Rare wolverine found dead along busy Kootenay National Park highway
Huge volumes of traffic by vacationing Calgarians deadly for numerous wildlife species on road past Banff
The number of wolverines, like the one found dead this week along a highway in B.C.'s Kootenay National Park, is declining in Canada. The solitary animals cover vast amounts of territory and are difficult animals to study, but DNA studies have so far allowed researchers to genetically identify 19 individual wolverines — 12 males and seven females — across a 6,000-square-kilometre area in the Rocky Mountain national parks of Banff, Yoho and Kootenay.
Photograph by: Courtesy , Parks Canada
The animal was found dead in a ditch along Highway 93 South, about 1.5 kilometres south of Marble Canyon, on Monday morning.
It is the second known wolverine killed on that B.C. highway since 1979. The other was in 1990.
Trevor Kinley, a wildlife biologist for Lake Louise, Yoho and Kootenay, said Parks Canada is greatly saddened by the loss of this important animal.
"Wolverines are a true symbol of Canadian wilderness as represented by our national parks," he said.
"It's extremely rare that you get to see a wolverine, and certainly we prefer not to see them this way. Thankfully, this is only the second collision involving a wolverine in Kootenay National Park over the past 33 years."
Wolverine numbers are declining in Canada, and because they are solitary animals and cover such vast amounts of territory, they are difficult animals to study.But the wonders of modern DNA are giving scientists some preliminary answers on how many wolverines may live in the mountain national parks of Banff, Yoho and Kootenay.
Researchers have so far been able to genetically identify 19 individual wolverines — 12 males and seven females — across a 6,000-square-kilometre area in the first of a five-year study.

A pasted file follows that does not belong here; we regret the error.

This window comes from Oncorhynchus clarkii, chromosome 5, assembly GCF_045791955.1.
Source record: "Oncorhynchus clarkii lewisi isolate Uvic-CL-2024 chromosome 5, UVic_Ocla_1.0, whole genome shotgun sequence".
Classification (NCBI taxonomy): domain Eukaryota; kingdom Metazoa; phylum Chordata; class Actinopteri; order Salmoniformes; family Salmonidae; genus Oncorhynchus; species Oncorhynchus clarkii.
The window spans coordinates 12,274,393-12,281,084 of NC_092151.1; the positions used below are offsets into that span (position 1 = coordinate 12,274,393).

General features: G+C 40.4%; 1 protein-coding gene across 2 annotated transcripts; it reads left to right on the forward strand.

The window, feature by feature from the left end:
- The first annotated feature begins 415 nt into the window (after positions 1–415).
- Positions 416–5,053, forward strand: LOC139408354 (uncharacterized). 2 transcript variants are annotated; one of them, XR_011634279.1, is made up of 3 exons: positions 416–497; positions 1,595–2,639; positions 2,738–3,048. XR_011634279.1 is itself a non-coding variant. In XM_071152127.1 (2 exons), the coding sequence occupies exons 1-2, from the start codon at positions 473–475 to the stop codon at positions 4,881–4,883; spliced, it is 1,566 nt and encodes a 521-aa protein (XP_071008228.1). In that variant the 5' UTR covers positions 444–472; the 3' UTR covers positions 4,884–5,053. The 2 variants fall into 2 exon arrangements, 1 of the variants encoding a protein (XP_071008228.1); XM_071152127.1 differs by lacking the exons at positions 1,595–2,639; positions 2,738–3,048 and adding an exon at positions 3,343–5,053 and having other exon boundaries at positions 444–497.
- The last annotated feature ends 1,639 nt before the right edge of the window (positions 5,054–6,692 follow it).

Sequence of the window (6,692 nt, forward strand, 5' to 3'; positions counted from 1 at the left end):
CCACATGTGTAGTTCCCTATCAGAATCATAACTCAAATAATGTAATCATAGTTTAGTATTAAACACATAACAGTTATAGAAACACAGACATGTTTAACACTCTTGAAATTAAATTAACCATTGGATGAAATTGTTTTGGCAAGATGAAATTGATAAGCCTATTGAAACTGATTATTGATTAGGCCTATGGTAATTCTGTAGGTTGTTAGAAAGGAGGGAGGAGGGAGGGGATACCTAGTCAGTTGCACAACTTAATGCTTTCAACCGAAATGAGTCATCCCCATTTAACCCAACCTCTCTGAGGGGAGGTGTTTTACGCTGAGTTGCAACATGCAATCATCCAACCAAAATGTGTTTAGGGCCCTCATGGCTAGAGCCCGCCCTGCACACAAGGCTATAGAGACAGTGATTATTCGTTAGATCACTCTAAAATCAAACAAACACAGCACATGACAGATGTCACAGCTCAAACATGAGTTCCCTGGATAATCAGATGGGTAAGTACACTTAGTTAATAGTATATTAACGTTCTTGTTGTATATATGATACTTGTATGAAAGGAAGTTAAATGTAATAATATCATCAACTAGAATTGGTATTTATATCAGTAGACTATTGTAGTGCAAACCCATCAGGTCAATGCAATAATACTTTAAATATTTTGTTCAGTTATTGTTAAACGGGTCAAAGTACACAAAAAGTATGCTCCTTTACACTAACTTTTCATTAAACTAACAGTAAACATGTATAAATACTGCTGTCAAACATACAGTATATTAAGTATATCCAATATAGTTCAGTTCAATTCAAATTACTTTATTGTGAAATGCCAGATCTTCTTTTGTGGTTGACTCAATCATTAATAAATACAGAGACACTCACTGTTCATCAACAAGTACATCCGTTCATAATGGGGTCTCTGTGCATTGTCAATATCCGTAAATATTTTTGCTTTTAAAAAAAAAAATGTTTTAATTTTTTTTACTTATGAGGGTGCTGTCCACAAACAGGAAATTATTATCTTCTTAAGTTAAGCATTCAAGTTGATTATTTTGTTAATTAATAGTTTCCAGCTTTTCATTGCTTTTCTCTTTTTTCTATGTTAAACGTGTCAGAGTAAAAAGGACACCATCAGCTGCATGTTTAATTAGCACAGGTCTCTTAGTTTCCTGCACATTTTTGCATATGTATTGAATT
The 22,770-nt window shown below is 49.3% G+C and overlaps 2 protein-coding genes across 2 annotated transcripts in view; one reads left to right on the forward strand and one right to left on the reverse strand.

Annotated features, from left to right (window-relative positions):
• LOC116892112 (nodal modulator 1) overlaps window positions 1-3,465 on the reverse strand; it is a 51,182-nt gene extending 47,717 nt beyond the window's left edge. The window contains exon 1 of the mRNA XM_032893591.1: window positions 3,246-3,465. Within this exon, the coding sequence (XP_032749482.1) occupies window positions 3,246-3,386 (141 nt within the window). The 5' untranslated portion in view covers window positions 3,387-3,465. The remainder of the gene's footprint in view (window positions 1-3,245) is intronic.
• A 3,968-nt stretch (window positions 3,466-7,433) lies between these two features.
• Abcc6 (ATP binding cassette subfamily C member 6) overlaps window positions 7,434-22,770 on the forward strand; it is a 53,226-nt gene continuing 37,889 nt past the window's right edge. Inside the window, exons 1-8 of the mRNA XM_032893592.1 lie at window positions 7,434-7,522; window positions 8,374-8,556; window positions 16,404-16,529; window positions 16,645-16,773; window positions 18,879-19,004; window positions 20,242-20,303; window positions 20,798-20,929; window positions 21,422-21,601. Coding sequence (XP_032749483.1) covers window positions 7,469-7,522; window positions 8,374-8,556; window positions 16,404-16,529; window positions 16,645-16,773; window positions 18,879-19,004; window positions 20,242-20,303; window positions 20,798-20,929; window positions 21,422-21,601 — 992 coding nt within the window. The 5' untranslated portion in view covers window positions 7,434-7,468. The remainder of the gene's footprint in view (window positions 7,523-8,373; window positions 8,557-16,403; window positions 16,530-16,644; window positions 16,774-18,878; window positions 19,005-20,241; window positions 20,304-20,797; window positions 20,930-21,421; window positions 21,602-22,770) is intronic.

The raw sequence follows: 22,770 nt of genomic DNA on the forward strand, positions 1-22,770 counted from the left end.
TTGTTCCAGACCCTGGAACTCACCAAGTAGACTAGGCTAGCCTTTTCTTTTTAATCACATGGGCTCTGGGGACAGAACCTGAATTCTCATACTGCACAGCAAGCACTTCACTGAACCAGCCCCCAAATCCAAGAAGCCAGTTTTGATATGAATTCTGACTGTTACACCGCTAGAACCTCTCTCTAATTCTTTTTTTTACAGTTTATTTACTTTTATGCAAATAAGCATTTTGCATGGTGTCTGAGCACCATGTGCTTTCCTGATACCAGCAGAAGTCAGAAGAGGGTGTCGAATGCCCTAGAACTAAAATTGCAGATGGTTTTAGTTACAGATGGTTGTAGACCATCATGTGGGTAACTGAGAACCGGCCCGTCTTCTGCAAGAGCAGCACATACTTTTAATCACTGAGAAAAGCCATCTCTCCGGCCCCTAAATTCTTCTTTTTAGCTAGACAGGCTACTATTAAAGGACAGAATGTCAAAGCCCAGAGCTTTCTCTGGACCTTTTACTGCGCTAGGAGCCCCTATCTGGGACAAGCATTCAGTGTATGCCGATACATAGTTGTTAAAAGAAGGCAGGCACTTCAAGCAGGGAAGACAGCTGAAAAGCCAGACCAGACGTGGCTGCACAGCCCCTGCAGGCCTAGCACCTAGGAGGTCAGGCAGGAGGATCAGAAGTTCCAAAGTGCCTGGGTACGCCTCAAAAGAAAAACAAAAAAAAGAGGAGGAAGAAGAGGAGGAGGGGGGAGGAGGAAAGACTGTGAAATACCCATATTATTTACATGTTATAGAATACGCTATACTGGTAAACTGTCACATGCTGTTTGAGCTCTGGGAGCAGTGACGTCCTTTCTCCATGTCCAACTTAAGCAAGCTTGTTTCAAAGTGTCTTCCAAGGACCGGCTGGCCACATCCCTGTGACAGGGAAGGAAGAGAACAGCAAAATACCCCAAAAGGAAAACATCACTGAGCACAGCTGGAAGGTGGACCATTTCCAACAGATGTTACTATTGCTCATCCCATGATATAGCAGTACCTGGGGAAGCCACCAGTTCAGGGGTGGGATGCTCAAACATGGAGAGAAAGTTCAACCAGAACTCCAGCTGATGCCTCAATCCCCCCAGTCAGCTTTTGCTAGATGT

While more closely resembling the appearance of a small bear, wolverines are actually the largest land-dwelling members of the weasel family.
These stocky and muscular carnivores are highly sensitive to a warming planet and human disturbance, such as busy highways and roads.Highway 93 South is proving to be a deadly road for wildlife as huge volumes of traffic buzz back and forth between Alberta and B.C., where many Albertans have vacation properties.
From 2000 to 2009, park staff recorded more than 400 large animal deaths along the highway through Kootenay, southwest of Banff National Park. Many more wildlife-vehicle collisions go unreported. The most commonly killed animals are white-tailed deer, an important prey species for wolves and cougar. Rare or sensitive species such as wolves and grizzly bears are also being hit.
Parks Canada has previously secured funding to allow them to build fencing and wildlife underpasses within a priority section of the highway.
A minimum of three kilometres of fencing and one wildlife underpass is to be established around the Dolly Varden area, about 35 kilometres from the south gate of Kootenay.
According to Parks Canada's website, construction is anticipated for 2012, although it's unknown what federal budget cuts could mean to the timing of this project.
Kinley said the death of the wolverine is an important reminder to drivers to stick to the speed limit through Kootenay National Park.